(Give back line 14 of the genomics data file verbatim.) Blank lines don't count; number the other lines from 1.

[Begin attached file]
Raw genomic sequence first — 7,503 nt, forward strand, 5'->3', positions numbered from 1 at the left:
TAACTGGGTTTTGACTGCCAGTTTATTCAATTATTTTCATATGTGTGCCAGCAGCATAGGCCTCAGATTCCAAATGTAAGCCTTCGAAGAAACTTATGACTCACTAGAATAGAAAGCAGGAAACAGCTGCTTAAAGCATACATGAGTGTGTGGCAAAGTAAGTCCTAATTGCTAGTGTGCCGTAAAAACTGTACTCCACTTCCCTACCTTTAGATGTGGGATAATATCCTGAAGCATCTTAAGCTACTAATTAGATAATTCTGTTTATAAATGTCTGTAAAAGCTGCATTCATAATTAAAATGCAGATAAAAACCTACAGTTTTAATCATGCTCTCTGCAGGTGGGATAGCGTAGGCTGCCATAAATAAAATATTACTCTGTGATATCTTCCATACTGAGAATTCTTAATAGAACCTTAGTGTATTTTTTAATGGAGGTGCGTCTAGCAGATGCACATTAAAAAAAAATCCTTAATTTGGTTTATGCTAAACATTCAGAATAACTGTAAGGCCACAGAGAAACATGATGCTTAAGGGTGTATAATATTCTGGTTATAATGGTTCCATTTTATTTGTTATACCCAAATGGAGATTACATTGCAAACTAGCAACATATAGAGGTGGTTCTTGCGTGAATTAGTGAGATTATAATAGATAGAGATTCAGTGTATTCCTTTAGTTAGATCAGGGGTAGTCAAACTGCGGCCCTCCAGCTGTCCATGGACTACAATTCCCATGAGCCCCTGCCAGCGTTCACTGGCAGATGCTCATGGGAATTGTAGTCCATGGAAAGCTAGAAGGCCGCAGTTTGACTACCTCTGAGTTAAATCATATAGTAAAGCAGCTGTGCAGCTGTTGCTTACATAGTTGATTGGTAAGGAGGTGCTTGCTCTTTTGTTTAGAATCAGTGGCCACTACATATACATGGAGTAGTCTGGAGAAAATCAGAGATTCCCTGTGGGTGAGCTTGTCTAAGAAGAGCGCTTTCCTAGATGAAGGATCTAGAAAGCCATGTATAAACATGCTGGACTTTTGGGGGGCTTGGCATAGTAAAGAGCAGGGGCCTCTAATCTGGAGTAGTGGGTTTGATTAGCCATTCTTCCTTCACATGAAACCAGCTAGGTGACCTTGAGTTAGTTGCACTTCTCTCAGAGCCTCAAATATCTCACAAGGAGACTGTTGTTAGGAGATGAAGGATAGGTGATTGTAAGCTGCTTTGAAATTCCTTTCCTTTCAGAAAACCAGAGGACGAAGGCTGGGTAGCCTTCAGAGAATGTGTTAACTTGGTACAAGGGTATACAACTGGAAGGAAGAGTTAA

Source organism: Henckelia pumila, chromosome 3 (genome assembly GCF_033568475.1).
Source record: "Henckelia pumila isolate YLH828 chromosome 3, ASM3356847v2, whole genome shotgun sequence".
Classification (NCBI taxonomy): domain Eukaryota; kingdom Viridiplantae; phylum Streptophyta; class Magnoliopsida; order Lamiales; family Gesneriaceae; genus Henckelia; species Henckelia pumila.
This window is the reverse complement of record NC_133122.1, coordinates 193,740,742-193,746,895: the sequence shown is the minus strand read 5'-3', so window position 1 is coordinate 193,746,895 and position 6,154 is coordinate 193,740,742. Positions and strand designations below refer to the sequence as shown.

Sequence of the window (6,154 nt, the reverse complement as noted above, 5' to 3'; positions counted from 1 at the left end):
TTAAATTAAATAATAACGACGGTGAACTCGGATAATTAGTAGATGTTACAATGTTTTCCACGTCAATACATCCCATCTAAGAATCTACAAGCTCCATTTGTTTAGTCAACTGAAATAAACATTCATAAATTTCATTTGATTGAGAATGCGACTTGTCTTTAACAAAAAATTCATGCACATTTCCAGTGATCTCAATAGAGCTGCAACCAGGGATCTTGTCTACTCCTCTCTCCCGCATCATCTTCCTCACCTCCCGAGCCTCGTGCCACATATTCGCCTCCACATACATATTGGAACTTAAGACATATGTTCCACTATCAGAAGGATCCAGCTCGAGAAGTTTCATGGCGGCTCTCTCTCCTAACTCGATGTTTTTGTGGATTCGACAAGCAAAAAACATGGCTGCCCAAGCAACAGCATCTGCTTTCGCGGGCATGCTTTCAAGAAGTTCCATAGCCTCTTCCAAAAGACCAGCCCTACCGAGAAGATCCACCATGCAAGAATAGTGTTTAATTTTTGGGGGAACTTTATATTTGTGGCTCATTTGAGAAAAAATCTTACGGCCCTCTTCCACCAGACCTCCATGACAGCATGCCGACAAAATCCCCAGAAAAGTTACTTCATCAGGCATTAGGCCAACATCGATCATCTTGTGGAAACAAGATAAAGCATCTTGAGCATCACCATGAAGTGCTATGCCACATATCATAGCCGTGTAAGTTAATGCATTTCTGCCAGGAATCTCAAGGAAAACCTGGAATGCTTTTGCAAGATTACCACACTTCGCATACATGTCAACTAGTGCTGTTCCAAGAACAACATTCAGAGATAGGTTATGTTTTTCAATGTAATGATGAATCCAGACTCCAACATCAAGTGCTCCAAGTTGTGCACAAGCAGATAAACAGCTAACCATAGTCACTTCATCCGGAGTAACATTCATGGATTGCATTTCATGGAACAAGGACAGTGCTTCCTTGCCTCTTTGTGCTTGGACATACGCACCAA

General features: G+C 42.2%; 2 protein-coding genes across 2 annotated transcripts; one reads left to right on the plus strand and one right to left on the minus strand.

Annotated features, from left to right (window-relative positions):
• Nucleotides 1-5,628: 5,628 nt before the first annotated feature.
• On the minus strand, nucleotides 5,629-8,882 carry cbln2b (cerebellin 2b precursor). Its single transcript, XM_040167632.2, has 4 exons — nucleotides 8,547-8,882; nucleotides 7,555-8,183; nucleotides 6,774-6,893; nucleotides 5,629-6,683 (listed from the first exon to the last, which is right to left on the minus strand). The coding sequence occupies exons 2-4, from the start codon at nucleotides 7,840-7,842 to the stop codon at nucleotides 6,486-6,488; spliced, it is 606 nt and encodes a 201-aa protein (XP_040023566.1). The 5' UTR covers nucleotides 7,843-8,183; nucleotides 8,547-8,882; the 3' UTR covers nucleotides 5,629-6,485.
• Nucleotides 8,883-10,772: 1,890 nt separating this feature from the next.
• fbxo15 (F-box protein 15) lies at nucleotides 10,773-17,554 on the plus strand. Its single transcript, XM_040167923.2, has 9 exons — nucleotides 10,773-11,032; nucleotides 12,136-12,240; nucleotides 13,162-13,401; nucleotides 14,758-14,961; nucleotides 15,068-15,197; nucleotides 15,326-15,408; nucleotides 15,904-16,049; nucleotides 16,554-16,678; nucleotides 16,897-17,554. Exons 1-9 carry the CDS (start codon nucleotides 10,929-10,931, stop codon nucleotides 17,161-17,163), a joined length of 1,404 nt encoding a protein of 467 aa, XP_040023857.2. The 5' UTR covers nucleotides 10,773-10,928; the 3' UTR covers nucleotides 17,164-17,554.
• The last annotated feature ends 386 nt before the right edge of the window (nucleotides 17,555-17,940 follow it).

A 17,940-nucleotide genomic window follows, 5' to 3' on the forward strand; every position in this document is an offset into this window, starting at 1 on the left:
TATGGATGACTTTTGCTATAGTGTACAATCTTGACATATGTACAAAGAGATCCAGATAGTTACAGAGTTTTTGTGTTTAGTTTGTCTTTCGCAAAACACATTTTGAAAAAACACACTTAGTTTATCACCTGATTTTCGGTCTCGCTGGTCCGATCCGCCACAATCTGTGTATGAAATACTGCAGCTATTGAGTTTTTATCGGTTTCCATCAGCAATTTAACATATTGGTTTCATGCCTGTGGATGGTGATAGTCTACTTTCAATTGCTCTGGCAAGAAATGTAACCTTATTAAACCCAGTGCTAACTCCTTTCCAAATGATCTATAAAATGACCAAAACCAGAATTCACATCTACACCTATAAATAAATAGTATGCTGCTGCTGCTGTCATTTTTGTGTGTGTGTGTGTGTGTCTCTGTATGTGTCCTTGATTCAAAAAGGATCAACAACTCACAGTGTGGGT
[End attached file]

• fbxo15 (F-box protein 15) lies at nucleotides 10,773-17,554 on the plus strand. Its single transcript, XM_040167923.2, has 9 exons — nucleotides 10,773-11,032; nucleotides 12,136-12,240; nucleotides 13,162-13,401; nucleotides 14,758-14,961; nucleotides 15,068-15,197; nucleotides 15,326-15,408; nucleotides 15,904-16,049; nucleotides 16,554-16,678; nucleotides 16,897-17,554. Exons 1-9 carry the CDS (start codon nucleotides 10,929-10,931, stop codon nucleotides 17,161-17,163), a joined length of 1,404 nt encoding a protein of 467 aa, XP_040023857.2. The 5' UTR covers nucleotides 10,773-10,928; the 3' UTR covers nucleotides 17,164-17,554.